Nothing seemed to work.
The place has picked up steam during the last few years, fueled primarily by the Rancho Santa Fe Fire Protection District moving its administrative office there around 2011. The center is about half full now, but you know what they say about a glass half-full. Still, an improvement over once there was.
The restaurant space there has had a similarly checkered past. The first guy we remember was in his 20s and formely some kind of sommelier at Doug — ugh — Manchester’s Grand Del Mar luxury hotel when it opened before Manchester bought newspapers and stripped them for cash, then helped Donald Trump rape America. But we digress.
Young sommelier went bankrupt and skipped somewhere owing rent, but leaving behind a collection of wine that was passed from failed eatery venture to more spectacularly failed eatery ventures. A supposedly famous — we were skeptical — French pastry chef cratered. A plastic surgeon went belly-up. A Cielo couple failed miserably, accent on the miserable. All in all, about 10 different attempts, by our count, came and went.
Finally, we got someone who knows something, is super personable, lives in the community and is on track with fashioning this into the food and drink experience this neighborhood deserves. Arta Modatel has created a great space with high class healthy food and bar experience that also is quite reasonably priced.
We love the place, two thumbs up, five stars and whatever the best Michelin Guide ratings are for the Goli experience. Modatel named Goli — not to be confused with the nutritional supplements– for his mother who imparted to him the love of great and healthy food.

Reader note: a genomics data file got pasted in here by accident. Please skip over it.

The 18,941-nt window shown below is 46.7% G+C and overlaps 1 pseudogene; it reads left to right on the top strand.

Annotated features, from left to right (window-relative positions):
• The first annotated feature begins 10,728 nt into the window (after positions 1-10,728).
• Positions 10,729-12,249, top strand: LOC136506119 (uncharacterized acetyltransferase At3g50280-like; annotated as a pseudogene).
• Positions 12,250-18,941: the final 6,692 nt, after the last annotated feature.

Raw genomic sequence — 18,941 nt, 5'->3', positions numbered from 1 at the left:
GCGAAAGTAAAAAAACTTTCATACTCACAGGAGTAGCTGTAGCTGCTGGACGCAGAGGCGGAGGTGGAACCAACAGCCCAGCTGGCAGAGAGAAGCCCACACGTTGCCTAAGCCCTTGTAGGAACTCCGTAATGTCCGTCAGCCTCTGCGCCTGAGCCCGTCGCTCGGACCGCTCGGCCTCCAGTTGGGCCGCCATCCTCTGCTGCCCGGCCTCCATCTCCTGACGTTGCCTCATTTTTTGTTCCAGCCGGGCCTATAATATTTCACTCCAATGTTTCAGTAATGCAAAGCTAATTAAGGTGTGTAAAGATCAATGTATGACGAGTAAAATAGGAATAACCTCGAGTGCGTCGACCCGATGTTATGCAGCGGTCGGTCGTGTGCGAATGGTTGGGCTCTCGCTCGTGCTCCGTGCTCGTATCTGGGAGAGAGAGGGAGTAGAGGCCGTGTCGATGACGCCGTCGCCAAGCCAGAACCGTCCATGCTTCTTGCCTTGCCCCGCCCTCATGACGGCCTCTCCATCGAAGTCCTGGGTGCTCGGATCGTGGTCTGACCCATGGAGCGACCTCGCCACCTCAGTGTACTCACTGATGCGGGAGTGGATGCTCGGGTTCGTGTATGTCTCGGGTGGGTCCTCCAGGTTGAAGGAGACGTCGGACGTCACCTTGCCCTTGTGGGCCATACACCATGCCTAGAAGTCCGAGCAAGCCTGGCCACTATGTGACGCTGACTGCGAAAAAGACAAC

Love the place and its great karmic vibes. Everybody is super-friendly and super chill to hang with, so check it out and say The Grapevine sent you.
Call 858-367-8020 or stop by 18021 Calle Ambiente, Suite 403, Rancho Santa Fe 92067 and check out the website Goli Pizza Eatery Martini Bar for more info.
“Our vision was to create a healthy, fun, unique restaurant where you don’t have to feel guilty about eating delicious food,” Modatel said. “Pizza doesn’t have to be a rare indulgence. As former scientists, we enjoyed the challenge of making a pizza that had less fat, less carbohydrates, and less sodium but more flavor.”
And, as the full name implies, also 37 types of beer, wine and mixed drinks.
The 10th, or so, time is the charm for Cielo Village’s epic journey to a successful local eatery. This one looks to be there for a long and tasteful time.
The old (new) Inn at Rancho Santa Fe
The Inn at Rancho Santa Fe was a very classy and beautiful place when owned and operated by the Royce Family from 1958 to 2008. We loved going there to experience the serenely evergreen grounds and elegant gardens coupled with friendly, impeccable old school charm, grace and service.
That was then. This is now. The Inn has changed ownership three times– and twice within the last 10 months — each change marked by ridiculous promises and a descent in class and focus.
We’re not saying that former Rancho Santa Fe resident whose brother still lives here and Padres owner John Moores and his JMI Realty tanked the place when it bought the Inn from Royce Family, but it came close.
Actually, Moores is a smart guy, was involved in the RSF community and someone we were personally acquanted with and liked. However, come on child, his company’s tenure there was a joke wiping away the best qualities of the Inn, leaving shlock and shoddy service in its wake. Whatever the motives were for this hotel reduction, only the John Moores shadow knows.